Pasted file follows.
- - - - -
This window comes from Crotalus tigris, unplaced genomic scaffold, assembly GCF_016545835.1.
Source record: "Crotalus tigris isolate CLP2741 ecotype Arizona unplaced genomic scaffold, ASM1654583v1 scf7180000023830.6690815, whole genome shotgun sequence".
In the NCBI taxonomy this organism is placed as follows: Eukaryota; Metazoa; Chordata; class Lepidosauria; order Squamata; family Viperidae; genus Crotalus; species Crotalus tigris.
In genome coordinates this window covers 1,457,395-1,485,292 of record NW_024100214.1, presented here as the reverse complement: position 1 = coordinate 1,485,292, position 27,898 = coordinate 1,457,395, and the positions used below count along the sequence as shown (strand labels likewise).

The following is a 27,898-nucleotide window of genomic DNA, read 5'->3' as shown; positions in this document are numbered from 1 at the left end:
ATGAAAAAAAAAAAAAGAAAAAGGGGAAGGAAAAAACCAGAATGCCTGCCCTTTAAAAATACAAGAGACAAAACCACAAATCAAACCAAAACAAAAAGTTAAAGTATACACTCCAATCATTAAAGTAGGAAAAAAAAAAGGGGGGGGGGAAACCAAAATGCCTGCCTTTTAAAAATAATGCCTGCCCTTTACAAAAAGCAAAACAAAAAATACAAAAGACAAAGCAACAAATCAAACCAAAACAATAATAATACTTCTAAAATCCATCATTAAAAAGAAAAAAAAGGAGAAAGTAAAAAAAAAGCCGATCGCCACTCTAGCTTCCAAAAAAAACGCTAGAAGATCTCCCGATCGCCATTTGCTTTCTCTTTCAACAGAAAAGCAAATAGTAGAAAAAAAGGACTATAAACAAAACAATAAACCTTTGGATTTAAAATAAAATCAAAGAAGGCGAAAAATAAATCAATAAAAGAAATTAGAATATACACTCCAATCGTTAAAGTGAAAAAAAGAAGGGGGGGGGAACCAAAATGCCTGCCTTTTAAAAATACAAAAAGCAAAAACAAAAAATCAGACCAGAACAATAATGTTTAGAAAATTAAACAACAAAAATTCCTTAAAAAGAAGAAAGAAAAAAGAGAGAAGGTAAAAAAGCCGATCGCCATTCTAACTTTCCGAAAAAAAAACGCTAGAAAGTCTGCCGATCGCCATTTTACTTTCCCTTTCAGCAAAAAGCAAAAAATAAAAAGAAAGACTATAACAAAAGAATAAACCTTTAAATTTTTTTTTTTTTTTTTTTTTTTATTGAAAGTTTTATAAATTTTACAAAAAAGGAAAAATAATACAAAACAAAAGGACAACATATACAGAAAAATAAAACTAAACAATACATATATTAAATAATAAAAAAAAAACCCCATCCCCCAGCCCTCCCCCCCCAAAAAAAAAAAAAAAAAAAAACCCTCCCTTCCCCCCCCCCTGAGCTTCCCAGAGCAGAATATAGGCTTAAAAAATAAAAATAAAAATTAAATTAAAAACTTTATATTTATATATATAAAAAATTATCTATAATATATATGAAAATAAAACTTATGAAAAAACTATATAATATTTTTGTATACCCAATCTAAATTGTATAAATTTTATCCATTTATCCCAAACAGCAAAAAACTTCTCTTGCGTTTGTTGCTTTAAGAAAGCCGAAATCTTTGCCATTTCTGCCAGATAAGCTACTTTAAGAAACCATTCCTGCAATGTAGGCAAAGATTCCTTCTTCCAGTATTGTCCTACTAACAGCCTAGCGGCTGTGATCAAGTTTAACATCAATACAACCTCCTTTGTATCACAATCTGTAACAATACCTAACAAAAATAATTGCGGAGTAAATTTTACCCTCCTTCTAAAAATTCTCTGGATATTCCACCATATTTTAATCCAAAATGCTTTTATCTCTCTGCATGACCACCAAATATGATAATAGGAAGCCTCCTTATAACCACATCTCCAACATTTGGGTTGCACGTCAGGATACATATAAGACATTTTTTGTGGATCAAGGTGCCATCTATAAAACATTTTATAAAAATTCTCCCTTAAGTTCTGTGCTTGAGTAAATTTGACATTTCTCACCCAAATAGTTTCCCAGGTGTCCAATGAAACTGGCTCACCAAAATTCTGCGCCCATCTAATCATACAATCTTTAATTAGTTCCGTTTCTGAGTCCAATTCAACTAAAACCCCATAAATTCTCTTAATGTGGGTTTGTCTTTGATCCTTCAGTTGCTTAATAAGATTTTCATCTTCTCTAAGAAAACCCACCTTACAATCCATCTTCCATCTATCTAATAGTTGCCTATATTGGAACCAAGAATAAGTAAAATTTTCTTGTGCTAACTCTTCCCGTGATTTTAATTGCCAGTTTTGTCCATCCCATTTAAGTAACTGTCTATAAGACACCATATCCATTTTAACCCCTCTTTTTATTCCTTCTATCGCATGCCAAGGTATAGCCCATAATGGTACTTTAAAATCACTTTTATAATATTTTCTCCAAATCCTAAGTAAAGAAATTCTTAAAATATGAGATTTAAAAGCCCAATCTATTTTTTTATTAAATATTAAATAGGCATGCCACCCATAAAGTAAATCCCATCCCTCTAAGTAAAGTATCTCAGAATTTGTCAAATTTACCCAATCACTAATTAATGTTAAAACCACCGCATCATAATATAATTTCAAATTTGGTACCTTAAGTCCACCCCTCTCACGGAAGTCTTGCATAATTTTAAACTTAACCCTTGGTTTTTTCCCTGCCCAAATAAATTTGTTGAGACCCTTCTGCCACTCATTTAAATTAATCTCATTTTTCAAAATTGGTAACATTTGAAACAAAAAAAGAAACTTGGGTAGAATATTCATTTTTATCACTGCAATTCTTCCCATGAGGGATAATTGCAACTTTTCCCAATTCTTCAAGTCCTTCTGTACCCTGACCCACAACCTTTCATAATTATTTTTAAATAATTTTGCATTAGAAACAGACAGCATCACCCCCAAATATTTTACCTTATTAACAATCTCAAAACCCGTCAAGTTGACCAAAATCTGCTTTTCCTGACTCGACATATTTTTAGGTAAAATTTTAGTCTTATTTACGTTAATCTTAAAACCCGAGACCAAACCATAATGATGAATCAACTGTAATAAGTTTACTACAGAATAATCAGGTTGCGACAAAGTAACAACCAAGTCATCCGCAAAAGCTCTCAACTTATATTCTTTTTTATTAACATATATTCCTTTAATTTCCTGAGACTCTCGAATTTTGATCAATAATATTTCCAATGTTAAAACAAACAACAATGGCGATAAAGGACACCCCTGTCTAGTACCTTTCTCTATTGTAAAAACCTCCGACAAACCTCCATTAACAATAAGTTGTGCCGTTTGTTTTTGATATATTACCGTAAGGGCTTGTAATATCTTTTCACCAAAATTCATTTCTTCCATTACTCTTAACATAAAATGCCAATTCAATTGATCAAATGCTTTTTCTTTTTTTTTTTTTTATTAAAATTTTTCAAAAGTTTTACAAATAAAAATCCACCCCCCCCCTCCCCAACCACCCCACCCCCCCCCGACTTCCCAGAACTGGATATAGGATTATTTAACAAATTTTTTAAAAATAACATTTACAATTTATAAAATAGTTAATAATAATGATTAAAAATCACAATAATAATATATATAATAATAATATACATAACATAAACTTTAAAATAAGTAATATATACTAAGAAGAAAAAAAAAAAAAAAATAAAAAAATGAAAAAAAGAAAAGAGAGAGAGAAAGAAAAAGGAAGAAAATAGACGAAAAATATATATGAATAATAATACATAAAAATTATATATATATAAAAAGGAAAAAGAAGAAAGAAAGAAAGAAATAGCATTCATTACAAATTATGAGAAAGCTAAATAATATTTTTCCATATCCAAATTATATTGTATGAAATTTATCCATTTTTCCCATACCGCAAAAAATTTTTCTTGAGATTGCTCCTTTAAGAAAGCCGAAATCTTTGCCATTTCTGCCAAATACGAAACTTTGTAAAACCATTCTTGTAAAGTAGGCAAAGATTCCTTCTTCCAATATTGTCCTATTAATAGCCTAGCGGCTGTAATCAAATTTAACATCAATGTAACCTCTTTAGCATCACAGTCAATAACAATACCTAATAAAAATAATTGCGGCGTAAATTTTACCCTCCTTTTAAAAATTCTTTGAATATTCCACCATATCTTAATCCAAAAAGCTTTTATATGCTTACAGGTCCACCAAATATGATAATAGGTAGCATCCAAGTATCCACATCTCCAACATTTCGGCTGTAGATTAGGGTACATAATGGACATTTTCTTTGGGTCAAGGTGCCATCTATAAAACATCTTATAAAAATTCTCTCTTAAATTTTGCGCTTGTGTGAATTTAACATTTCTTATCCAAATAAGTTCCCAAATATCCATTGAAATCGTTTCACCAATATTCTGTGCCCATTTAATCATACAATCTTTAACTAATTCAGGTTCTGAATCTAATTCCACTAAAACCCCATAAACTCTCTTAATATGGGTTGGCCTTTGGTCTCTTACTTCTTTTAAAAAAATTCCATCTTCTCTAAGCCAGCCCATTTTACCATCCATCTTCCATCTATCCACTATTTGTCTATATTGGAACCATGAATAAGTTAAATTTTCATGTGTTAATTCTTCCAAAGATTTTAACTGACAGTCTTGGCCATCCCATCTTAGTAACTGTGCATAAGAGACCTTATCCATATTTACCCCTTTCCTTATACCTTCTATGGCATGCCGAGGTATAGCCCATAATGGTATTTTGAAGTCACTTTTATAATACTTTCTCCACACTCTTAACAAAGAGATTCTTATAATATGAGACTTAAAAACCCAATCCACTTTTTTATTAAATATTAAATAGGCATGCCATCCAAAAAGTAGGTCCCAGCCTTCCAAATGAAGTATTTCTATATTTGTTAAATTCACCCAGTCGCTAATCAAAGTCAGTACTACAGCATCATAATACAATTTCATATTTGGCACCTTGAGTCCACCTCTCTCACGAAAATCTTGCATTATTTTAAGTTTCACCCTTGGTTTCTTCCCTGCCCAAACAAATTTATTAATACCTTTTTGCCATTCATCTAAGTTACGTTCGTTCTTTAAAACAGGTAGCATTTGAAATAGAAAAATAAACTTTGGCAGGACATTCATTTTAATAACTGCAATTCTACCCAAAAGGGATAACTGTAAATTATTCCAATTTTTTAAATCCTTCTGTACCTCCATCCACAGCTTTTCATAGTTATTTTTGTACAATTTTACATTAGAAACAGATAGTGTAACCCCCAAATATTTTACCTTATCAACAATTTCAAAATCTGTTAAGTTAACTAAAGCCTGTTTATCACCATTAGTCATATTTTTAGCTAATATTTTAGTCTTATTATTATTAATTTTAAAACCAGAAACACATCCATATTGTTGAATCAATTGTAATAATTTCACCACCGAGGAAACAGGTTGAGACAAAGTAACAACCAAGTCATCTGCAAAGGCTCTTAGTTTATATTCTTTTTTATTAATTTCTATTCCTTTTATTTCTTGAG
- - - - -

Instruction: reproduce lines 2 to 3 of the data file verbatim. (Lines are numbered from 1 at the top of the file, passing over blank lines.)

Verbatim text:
Source record: "Crotalus tigris isolate CLP2741 ecotype Arizona unplaced genomic scaffold, ASM1654583v1 scf7180000023830.6690815, whole genome shotgun sequence".
In the NCBI taxonomy this organism is placed as follows: Eukaryota; Metazoa; Chordata; class Lepidosauria; order Squamata; family Viperidae; genus Crotalus; species Crotalus tigris.